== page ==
English Language Arts
The English curriculum develops and enhances the skills of close reading, thoughtful writing, and respectful speaking and listening. Students practice their critical thinking skills in seminar-like classes, which encourage them to interact in collaboration with their teachers and each other. Harkness discussions (text-based, student driven dialogues) occur regularly in all classes and require participation by all. Over the course of four years, students encounter a wide range of increasingly challenging literature which, combined with their personal experiences, provide a rich mine of shared experience – the subject matter for the extensive writing they do in each of the rhetorical modes. In a multi-layered process, beginning in the ninth grade with complex thesis construction and culminating with the research and organization associated with the I-Search in the twelfth grade, students develop independence of judgment, mastery in the art of persuasion, and familiarity with effective research techniques.
FCA requires students to take four years of English. In the first three years, students enroll in the yearlong course appropriate to their grade level, with the option of applying to the honors program in November of junior year. In the senior year, students may choose among various semester electives or apply for admission to the yearlong Advanced Placement course. With guidance from their teachers, students may elect to take the AP exam in either Language and Composition or Literature and Composition in May of either their junior or senior year—or both.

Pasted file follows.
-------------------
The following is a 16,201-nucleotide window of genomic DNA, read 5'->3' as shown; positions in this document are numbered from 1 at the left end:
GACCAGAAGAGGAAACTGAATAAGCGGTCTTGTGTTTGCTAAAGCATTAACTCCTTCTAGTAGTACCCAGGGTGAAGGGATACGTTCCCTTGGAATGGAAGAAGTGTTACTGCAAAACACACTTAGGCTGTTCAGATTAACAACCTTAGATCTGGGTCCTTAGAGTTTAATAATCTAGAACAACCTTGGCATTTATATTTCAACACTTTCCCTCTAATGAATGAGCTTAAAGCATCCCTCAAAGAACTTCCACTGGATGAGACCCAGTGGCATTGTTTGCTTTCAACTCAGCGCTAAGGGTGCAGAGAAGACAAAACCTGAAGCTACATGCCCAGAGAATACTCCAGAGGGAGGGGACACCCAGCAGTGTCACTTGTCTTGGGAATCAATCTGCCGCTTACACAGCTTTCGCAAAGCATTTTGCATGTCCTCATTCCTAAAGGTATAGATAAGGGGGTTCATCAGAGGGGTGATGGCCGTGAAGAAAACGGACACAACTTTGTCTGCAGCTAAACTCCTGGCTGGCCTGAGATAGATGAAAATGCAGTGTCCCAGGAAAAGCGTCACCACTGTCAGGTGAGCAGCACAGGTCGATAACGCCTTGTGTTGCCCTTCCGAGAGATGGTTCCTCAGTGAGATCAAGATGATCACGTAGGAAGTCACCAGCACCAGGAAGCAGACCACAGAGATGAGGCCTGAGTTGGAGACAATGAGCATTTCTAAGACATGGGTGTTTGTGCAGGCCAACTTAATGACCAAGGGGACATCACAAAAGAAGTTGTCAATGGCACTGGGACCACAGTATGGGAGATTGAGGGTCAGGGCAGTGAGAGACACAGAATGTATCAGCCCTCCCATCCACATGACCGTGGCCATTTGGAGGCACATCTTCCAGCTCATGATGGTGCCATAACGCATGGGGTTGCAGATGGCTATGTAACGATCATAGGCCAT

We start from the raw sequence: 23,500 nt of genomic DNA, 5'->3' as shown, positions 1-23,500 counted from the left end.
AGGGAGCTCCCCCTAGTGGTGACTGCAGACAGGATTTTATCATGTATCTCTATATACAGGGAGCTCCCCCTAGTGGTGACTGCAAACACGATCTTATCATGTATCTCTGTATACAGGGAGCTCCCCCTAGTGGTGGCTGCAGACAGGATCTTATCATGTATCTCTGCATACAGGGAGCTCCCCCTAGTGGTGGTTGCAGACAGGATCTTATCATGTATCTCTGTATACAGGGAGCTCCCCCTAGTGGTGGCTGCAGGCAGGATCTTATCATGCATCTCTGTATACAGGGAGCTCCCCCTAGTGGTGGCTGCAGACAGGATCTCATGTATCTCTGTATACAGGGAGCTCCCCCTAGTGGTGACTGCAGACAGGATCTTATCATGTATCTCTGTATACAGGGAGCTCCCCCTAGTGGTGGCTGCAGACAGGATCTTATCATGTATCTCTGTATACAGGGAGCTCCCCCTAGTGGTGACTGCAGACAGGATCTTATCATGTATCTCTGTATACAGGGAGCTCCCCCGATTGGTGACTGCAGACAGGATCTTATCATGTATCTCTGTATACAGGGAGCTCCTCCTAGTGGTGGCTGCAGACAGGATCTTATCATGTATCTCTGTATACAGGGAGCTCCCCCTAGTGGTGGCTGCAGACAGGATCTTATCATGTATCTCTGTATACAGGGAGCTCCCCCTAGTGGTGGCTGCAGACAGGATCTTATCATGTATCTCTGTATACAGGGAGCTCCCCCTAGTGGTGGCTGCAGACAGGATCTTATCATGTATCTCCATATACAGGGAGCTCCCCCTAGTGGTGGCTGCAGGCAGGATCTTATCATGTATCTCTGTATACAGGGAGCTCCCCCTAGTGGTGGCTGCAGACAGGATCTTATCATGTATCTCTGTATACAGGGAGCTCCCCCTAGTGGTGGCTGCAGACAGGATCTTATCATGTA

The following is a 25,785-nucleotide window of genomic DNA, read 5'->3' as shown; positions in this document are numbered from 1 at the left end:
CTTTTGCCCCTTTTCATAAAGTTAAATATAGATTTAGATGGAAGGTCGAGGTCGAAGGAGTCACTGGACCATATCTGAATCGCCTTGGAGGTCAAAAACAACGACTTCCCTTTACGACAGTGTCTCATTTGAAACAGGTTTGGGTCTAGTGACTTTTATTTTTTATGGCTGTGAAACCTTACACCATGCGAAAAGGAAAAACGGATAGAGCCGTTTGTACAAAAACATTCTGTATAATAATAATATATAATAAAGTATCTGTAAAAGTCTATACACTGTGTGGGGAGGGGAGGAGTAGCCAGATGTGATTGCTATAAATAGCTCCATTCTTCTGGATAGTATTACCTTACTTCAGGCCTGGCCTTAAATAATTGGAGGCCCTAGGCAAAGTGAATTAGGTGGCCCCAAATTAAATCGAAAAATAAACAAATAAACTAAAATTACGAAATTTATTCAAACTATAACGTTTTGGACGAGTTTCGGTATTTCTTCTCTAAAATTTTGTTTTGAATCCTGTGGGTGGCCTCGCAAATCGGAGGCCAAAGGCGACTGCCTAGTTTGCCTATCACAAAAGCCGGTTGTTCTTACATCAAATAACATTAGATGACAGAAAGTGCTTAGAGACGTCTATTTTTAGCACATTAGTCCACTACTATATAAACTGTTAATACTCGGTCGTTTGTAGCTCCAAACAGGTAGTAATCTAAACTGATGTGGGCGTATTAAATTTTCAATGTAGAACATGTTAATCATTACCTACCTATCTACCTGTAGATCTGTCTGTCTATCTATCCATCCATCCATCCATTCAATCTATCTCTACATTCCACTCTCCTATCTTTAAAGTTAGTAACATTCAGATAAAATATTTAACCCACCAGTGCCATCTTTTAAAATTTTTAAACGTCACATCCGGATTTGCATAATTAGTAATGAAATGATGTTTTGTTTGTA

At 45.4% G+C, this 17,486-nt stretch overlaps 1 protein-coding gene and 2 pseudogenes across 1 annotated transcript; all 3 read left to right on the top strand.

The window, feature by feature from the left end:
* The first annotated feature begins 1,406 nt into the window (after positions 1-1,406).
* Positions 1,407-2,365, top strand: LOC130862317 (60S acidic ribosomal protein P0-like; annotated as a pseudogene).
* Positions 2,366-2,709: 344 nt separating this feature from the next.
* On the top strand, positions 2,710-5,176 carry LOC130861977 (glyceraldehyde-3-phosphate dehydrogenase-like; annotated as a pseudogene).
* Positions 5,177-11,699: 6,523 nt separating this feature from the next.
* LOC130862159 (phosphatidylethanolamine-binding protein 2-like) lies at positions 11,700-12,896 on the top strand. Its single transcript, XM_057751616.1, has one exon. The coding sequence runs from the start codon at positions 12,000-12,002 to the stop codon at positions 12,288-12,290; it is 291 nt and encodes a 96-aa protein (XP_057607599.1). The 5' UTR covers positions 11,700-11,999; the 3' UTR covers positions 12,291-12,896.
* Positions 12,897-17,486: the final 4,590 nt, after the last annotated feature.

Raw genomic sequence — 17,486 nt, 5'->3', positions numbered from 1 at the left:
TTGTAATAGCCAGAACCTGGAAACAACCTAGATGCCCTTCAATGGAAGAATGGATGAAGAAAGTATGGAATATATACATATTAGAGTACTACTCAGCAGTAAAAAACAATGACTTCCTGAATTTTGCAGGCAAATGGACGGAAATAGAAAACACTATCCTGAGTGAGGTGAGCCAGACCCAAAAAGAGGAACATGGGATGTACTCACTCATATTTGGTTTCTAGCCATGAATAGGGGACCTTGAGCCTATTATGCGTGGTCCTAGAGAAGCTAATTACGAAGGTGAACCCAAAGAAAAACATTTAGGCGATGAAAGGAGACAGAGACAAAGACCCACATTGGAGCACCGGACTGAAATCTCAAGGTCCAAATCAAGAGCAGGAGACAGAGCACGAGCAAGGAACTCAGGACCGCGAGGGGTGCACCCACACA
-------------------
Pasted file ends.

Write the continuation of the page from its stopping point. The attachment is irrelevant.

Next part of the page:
This graduation-required course is aligned with the College and Career Readiness Standards for grades 9-10 in the following areas: Reading Standards for Literature, Reading Standards for Informational Text, Writing Standards, Speaking & Listening Standards, and Language Standards. Students will read, interpret, and create a variety of informational, literary, and graphic texts. An important focus will be on identifying and using appropriate strategies and processes to improve students’ comprehension of texts and to help them communicate clearly and effectively.
This graduation-required course is aligned with the College and Career Readiness Standards for grades 9-10 in the following areas: Reading Standards for Literature, Reading Standards for Informational Text, Writing Standards, Speaking & Listening Standards, and Language Standards. Extending from its prerequisite, students will read, interpret, and create a variety of informational, literary, and graphic texts. An important focus will be on identifying and using appropriate strategies and processes to improve students’ comprehension of texts and to help them communicate clearly and effectively.
Prerequisite: Successful completion of English 9.